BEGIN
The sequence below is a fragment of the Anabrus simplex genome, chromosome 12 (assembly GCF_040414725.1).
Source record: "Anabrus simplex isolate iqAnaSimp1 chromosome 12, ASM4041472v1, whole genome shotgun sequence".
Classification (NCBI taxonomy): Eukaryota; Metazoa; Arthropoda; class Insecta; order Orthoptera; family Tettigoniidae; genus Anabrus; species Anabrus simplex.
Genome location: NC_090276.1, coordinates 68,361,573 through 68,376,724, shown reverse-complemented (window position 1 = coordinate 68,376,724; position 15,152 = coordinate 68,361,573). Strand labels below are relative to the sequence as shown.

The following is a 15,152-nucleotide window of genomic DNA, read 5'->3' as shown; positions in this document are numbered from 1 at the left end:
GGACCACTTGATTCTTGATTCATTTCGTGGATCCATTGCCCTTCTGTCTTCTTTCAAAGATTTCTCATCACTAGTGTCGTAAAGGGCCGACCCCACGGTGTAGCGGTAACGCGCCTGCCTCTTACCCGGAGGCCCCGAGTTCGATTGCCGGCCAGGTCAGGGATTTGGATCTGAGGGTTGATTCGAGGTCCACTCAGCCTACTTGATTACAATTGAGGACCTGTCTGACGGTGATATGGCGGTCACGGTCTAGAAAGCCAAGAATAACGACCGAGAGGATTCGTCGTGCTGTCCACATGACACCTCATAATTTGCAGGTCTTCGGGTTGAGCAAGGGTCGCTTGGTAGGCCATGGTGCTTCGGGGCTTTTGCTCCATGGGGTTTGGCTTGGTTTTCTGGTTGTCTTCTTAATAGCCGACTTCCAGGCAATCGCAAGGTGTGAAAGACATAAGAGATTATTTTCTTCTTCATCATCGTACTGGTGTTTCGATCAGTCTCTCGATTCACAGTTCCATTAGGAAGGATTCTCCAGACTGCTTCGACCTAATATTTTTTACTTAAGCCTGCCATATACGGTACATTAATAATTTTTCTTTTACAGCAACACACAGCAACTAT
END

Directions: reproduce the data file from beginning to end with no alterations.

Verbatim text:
The sequence below is a fragment of the Anabrus simplex genome, chromosome 12 (assembly GCF_040414725.1).
Source record: "Anabrus simplex isolate iqAnaSimp1 chromosome 12, ASM4041472v1, whole genome shotgun sequence".
Classification (NCBI taxonomy): Eukaryota; Metazoa; Arthropoda; class Insecta; order Orthoptera; family Tettigoniidae; genus Anabrus; species Anabrus simplex.
Genome location: NC_090276.1, coordinates 68,361,573 through 68,376,724, shown reverse-complemented (window position 1 = coordinate 68,376,724; position 15,152 = coordinate 68,361,573). Strand labels below are relative to the sequence as shown.

The following is a 15,152-nucleotide window of genomic DNA, read 5'->3' as shown; positions in this document are numbered from 1 at the left end:
GGACCACTTGATTCTTGATTCATTTCGTGGATCCATTGCCCTTCTGTCTTCTTTCAAAGATTTCTCATCACTAGTGTCGTAAAGGGCCGACCCCACGGTGTAGCGGTAACGCGCCTGCCTCTTACCCGGAGGCCCCGAGTTCGATTGCCGGCCAGGTCAGGGATTTGGATCTGAGGGTTGATTCGAGGTCCACTCAGCCTACTTGATTACAATTGAGGACCTGTCTGACGGTGATATGGCGGTCACGGTCTAGAAAGCCAAGAATAACGACCGAGAGGATTCGTCGTGCTGTCCACATGACACCTCATAATTTGCAGGTCTTCGGGTTGAGCAAGGGTCGCTTGGTAGGCCATGGTGCTTCGGGGCTTTTGCTCCATGGGGTTTGGCTTGGTTTTCTGGTTGTCTTCTTAATAGCCGACTTCCAGGCAATCGCAAGGTGTGAAAGACATAAGAGATTATTTTCTTCTTCATCATCGTACTGGTGTTTCGATCAGTCTCTCGATTCACAGTTCCATTAGGAAGGATTCTCCAGACTGCTTCGACCTAATATTTTTTACTTAAGCCTGCCATATACGGTACATTAATAATTTTTCTTTTACAGCAACACACAGCAACTAT